Cyber Security, Data Breach, Education, Tip of the Week

Medical Identity Theft

Medical identity theft is the act of using someone else’s identity to obtain medical services, prescription medications and/or goods. This theft often includes fraudulent billing.

A Medical Record is a perpetual record that contains identifiable medical information, and is intended for use in decision making relevant to a patient’s health coverage, diagnosis and treatment. It contains a written account of a patient’s examination and treatment with medical history, patient complaints, physician’s findings, lab results, procedure results, medications, and other therapeutic measures. When stored on an information system it is often referred to as an Electronic Medical Record (EMR) or Electronic Health Record (EHR).

According to a research sponsored by the Medical Identity Fraud Alliance (MIFA), the increasing costs of resolving the problem of medical fraud influenced the Affordable Care Act to address medical identity theft. “Sixty-five percent of medical identity theft victims in our study had to pay an average of $13,500 to resolve the crime” and “victims learn about the theft of their credentials more than three months following the crime and 30 percent do not know when they became a victim” according to the Fifth Annual Study on Medical Identity Theft. In addition, only 3 percent of an average healthcare organization’s IT budget were being used for data protection.

Percent IT budget

One of the most striking results from the research was the answers to the following questions:

  1. How did the medical identity theft happen? The number of people increased from 4 percent from 2012 to 12 percent in 2014 who provided their personal information to a fake email or spoofed website. With the amount of information online and in the news on how to prevent identity theft, it is still surprising that we as a society are not changing the culture by building awareness within your organization from policies/procedures to education.
  2. How did the medical identity theft happen? Healthcare provider or insurer-experienced a data breach increased from 6 percent in 2012 to 10 percent in 2014. It is RISC’s position that this is probably due to increased awareness, however, thereby an increased number of complaints filed. Greater deployment of security technologies, and increased security training quite often result in statistical jumps like these as more events are recognized, not necessarily occurring.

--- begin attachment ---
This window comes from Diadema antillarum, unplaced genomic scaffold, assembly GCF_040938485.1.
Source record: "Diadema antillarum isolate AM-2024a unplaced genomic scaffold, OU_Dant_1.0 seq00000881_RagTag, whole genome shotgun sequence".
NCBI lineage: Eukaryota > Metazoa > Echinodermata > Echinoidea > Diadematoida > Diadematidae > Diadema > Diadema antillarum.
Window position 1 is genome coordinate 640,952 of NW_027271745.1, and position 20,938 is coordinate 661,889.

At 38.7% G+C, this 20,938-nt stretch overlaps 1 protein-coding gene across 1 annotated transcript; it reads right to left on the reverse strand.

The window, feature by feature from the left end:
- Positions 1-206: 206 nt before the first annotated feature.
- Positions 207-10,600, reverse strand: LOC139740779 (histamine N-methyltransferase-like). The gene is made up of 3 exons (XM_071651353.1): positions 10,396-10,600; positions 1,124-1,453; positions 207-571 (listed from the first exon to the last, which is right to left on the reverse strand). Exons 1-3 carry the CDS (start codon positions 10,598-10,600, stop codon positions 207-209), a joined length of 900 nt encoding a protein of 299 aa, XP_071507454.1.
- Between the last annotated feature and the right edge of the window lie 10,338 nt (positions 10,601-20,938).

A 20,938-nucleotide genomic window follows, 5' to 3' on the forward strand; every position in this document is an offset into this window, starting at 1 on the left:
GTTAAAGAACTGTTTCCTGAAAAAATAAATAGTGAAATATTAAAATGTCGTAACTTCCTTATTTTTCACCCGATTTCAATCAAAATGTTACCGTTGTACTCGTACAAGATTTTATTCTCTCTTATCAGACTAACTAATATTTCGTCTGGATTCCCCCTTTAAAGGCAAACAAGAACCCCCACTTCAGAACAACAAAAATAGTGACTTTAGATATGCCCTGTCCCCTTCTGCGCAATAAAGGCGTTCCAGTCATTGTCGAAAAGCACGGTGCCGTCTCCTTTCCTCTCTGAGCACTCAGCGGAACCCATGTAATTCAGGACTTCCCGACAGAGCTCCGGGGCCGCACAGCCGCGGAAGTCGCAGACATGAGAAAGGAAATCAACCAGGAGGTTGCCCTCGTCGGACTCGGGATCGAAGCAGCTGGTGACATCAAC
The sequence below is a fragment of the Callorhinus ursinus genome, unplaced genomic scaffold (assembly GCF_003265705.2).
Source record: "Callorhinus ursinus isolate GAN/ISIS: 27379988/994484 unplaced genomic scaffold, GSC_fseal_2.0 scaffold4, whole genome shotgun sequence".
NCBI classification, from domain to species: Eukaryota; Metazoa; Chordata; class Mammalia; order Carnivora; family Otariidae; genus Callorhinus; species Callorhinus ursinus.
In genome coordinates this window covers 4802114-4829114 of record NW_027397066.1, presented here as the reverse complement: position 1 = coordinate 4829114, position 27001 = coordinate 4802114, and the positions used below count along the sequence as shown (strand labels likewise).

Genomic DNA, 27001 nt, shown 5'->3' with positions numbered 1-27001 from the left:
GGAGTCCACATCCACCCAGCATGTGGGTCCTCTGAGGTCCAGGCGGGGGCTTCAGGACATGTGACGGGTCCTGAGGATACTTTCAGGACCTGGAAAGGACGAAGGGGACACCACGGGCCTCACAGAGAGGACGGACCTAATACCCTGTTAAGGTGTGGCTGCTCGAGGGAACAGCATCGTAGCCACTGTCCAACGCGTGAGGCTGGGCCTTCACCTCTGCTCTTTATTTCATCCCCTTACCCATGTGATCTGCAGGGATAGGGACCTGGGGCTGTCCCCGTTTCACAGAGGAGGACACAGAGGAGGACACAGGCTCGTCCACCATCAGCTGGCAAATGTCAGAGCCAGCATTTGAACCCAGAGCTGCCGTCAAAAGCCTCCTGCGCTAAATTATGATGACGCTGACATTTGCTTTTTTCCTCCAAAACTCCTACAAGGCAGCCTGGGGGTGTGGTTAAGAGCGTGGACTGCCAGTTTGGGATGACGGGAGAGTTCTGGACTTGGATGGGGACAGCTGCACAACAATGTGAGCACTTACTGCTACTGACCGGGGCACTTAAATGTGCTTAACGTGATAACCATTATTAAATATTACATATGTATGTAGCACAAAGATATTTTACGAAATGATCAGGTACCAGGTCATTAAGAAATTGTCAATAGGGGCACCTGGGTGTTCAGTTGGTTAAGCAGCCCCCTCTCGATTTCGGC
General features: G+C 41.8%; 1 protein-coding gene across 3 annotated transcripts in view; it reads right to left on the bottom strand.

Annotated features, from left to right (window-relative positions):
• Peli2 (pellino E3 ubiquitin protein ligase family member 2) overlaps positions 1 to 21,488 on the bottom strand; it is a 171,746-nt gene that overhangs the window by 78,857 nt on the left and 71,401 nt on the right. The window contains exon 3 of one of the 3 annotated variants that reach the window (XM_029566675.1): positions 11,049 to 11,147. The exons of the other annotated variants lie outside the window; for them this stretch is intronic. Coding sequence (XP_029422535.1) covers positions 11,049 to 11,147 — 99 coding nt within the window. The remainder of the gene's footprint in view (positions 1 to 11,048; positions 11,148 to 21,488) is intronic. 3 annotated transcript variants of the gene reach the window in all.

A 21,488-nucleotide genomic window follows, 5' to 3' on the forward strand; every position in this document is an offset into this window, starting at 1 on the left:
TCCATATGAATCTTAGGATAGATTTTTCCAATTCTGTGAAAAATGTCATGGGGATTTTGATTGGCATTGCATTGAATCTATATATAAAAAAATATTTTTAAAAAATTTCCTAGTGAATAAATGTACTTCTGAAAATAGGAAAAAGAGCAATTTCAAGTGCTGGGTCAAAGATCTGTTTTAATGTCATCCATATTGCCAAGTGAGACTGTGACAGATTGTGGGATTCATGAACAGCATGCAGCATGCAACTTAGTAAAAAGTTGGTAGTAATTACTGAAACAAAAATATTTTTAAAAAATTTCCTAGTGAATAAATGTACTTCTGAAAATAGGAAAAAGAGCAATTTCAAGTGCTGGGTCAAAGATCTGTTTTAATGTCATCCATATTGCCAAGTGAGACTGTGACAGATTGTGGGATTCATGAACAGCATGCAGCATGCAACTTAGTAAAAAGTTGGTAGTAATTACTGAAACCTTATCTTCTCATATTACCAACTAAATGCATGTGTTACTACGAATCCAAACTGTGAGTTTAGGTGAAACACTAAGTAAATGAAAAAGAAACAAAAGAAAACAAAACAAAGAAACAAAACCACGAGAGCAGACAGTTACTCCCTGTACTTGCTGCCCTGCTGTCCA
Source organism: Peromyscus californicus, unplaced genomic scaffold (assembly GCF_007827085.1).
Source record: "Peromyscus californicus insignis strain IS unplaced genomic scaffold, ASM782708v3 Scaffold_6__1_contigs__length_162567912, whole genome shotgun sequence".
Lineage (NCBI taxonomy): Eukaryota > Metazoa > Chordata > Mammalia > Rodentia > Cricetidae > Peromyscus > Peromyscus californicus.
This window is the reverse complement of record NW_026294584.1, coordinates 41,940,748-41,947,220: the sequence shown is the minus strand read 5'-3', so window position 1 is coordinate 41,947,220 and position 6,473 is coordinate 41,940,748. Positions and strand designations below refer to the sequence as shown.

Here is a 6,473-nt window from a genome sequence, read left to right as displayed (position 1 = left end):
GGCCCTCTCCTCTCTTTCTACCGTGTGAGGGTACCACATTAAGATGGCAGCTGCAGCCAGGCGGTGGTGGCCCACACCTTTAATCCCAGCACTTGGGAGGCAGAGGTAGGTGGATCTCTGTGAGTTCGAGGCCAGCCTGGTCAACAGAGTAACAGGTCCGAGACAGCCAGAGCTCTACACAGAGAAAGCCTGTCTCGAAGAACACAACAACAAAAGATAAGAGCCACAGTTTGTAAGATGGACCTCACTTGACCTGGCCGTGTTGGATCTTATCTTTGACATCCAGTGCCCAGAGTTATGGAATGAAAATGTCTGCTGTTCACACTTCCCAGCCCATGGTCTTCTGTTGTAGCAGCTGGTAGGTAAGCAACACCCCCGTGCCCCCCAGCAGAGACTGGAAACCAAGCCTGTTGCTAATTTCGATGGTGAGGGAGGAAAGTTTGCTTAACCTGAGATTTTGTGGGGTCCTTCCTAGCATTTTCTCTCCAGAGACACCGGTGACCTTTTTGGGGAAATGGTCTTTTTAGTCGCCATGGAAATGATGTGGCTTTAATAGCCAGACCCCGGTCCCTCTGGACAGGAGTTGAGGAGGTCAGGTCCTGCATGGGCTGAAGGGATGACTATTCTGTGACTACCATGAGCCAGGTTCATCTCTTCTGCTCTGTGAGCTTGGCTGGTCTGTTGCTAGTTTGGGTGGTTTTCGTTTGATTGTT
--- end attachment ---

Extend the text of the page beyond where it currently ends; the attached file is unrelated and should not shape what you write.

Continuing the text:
3. How did the medical identity theft incident affect your reputation? 89 percent said that embarrassment due to disclosure of sensitive personal health condition affected them while loss of career opportunities was identified by a surprising 19 percent.
  4. How did you resolve the medical identity theft? In 2012, a shocking 45 percent reported to paying the healthcare provider for services that the thief incurred. Last year, only 24 percent of those who experienced medical identity theft carefully reviewed their credit reports and only 15 percent said their contacted the credit bureaus to fix errors in their credit report.

A good example of dealing with medical identity theft begins from page five of an article from the Attorney General Kamala D. Harris of California which mentions prevention, detection and mitigation (California Department of Justice, 2013 October).

If you find your organization has experienced a security incident or suspects a data breach, know that there is help available. If you are a consumer who suspects medical identity theft, there is a great deal of help available to you. As taxpayers, we should all be concerned about this issue even if we do not personally experience it at work or as healthcare consumers!


RISC and VA in HIMSS15


California Dep. Of Justice. (2013, October). Medical identity theft: Recommendations for the age of electronic medical records. Retrieved from

Fifth Annual Study on Medical Identity Theft. (2015, February).  Retrieved from

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